And it would also be helpful to know the extent to which companies are monitoring and tracking the impact of their social media activity.  Maintaining a serious, expert social media team requires money, and as we all know, budgets are dependent upon results.

Note:  Speaking of MarketingSherpa, a great online resource for social (and other) marketing information . . . keep your eyes peeled to their site because it won't be long before you'll have a chance to win a free copy of Connecting With Consumers (check out their 'Book Giveaway' link in a couple weeks). 

Thursday, August 12 2010

Who Do You Trust on Social Media?

With attractive bar patrons serving as undercover buzz agents for liquor firms, friends chatting us up about certain products or forwarding online recommendations so as to earn a few extra dollars from the companies that enlisted them as paid advocates, and email scammers co-opting the logos and web designs of previously trusted companies, who can you trust anymore?  Case in point - if hadn't run their algorithms and put my past purchasing behavior to work in creating their targeted email promotional messages, I probably wouldn't have just ordered a couple new cyberpunk books by authors I had never heard of. Who says advertising no longer works? Yet, of late, I have begun receiving email messages from amazon regarding purchases I had never made, which turned out not to have been sent by amazon at all, but were likely part of an online phishing scheme. Quickly jettisoned to my spam box, will I ever again regard legitimate emails from amazon without a bit of trepidation as to their legitimacy? Without a clearly identifiable and relevant 'subject' line, probably not.

These musings are just a lead-in to the results of a new study carried out by market research firm Invoke Solutions on 'what makes social media trustworthy?' and which was just summarized at  Bearing in mind that as the study looked solely at US 'frequent social media users,' and thus pertains only to 5% of the world's total population, the results nonetheless conform to all I wrote about trust in Connecting With Consumers.  As illustrated in eMarketer's table, when it comes to information sources most likely to be trusted by consumers on social media, blog posts by 'people we know' - friends, relatives, and other online peers - emerged as most trustworthy, along with friends who post on Facebook (with the former more likely to be 'completely trusted' than the latter).  Interestingly, both blogs by friends and posts on Facebook emerged as much more trustworthy than friends' posts on Twitter, with brand, product, or company fairing much worse in terms of credibility, albeit within the comme si, comme ca range.  Scoring highest on the 'don't trust at all' rating were independent bloggers' Twitter streams.  No surprise there - who are these weird people who keep revealing their mundane thoughts and petty behaviors to us? Personally speaking, I think I'd put more faith in an intercom announcement about how much longer my plane will be delayed.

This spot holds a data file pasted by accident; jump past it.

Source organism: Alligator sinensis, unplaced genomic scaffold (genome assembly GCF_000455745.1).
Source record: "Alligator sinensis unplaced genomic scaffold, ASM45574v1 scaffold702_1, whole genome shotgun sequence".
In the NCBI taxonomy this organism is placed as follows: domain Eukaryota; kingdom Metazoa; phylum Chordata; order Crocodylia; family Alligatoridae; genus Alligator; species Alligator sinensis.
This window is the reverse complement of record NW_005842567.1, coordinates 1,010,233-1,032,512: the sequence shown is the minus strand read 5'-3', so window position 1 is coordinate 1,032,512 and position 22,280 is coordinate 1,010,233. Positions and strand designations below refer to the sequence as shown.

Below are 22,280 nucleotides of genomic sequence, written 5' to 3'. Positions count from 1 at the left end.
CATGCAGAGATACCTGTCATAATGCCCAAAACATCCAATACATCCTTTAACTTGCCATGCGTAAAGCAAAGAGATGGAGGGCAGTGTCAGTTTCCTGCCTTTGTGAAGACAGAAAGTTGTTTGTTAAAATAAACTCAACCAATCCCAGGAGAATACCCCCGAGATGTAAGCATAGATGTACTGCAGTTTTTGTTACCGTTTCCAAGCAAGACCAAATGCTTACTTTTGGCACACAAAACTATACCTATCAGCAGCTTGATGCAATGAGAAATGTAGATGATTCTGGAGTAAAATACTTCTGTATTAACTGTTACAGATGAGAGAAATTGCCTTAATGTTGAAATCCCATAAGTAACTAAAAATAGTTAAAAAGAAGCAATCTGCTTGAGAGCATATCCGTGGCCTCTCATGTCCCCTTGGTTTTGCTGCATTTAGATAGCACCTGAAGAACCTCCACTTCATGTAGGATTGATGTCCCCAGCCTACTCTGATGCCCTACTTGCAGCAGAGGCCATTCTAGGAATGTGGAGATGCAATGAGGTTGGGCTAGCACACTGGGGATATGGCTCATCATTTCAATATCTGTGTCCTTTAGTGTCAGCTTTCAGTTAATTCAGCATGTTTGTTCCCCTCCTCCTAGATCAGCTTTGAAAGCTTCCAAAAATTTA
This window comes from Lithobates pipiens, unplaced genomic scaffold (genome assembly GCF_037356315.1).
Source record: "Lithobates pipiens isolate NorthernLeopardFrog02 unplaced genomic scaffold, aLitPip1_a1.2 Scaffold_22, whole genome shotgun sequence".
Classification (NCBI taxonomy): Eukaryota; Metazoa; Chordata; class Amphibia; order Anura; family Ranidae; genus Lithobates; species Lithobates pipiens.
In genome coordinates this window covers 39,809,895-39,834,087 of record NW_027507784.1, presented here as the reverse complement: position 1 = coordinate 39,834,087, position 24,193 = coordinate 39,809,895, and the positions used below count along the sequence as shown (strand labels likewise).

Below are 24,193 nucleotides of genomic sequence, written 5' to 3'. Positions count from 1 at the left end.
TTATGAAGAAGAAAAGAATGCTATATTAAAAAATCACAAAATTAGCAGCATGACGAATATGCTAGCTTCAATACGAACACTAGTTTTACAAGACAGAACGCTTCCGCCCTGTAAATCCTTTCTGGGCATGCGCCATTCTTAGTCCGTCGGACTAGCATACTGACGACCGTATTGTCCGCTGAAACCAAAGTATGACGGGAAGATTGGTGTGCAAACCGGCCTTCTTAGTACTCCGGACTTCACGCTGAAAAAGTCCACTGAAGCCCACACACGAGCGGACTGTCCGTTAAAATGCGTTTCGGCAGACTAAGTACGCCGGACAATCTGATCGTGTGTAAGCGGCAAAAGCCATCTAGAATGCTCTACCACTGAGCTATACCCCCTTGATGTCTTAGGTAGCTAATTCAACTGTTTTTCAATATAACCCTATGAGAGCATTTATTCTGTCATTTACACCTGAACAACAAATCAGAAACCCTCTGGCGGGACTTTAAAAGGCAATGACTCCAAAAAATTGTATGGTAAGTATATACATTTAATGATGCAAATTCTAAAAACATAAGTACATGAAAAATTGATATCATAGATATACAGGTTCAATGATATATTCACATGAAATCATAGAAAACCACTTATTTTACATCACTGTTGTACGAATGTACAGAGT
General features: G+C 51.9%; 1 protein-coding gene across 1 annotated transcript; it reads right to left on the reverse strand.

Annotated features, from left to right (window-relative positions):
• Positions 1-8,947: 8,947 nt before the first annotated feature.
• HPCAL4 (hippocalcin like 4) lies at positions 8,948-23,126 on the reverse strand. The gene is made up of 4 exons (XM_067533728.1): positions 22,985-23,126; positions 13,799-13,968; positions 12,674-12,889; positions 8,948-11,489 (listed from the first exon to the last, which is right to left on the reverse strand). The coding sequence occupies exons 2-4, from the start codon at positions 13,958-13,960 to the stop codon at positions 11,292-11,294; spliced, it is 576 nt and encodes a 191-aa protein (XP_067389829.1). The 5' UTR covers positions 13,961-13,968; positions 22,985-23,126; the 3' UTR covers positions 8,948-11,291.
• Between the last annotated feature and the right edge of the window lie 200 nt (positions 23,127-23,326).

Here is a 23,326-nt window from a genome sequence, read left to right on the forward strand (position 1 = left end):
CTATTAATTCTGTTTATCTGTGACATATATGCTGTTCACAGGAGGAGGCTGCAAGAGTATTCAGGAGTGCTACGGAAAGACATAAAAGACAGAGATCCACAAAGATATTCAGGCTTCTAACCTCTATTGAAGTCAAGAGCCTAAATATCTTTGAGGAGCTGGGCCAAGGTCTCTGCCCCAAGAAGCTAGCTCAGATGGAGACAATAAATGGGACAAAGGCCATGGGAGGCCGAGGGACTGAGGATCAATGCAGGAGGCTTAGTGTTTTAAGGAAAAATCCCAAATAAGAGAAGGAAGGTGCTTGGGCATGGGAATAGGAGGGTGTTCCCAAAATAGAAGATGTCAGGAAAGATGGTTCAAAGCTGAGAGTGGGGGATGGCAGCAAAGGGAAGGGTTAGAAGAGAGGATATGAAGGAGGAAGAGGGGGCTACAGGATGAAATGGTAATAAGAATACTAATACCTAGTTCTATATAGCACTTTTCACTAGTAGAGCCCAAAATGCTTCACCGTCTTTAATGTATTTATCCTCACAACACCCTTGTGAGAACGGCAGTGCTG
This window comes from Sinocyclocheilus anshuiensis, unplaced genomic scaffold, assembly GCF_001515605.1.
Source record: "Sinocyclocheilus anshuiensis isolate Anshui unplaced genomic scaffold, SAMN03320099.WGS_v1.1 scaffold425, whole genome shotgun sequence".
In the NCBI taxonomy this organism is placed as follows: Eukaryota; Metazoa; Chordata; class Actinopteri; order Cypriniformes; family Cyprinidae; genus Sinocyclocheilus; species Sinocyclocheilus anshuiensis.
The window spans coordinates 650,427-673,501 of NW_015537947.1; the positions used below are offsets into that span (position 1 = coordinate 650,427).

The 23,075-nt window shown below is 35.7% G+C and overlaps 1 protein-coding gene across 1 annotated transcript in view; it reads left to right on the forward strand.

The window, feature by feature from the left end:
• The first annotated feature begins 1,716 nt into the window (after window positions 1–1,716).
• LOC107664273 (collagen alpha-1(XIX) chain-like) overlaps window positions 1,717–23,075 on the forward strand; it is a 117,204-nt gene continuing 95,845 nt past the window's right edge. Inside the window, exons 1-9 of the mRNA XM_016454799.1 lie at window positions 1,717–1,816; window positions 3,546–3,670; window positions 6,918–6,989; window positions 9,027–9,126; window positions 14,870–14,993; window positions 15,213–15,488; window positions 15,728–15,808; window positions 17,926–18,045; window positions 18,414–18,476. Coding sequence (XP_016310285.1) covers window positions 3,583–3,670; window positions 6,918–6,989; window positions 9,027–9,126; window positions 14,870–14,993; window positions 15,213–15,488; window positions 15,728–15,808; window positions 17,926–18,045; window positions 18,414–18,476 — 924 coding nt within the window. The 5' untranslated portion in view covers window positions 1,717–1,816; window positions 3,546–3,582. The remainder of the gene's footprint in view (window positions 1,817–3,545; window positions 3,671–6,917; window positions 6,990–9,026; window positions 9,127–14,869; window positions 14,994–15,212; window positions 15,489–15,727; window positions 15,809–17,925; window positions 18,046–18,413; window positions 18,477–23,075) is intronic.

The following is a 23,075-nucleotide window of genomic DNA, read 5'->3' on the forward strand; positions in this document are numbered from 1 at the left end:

So, clearly, consumer companies have a long way to go before consumers are ready to swallow their apparently non-promotional connected marketing messages on social network sites.  As Josh Bernoff and Charlene Li revealed in their 2008 book Groundswell, American consumers held relatively decent levels of trust for corporate messages through other media channels, yet still faring poorly compared to WOM received from friends or acquaintances who had experience with the recommended offering.


Returning to the Invoke Solutions study, some additional insight about trust comes from the participants' views on the factors that are important in making social sites trustworthy.  Scoring highest here were, in order, (1) keeping the dialogue open to both positive and negative comments (are you listening Nestle?), (2) quality of the comments and content, and (3) responsiveness of the content creator.  You would have to think that once companies start to incorporate these features into their social media channels, the more likely they'll be capturing consumers' trust.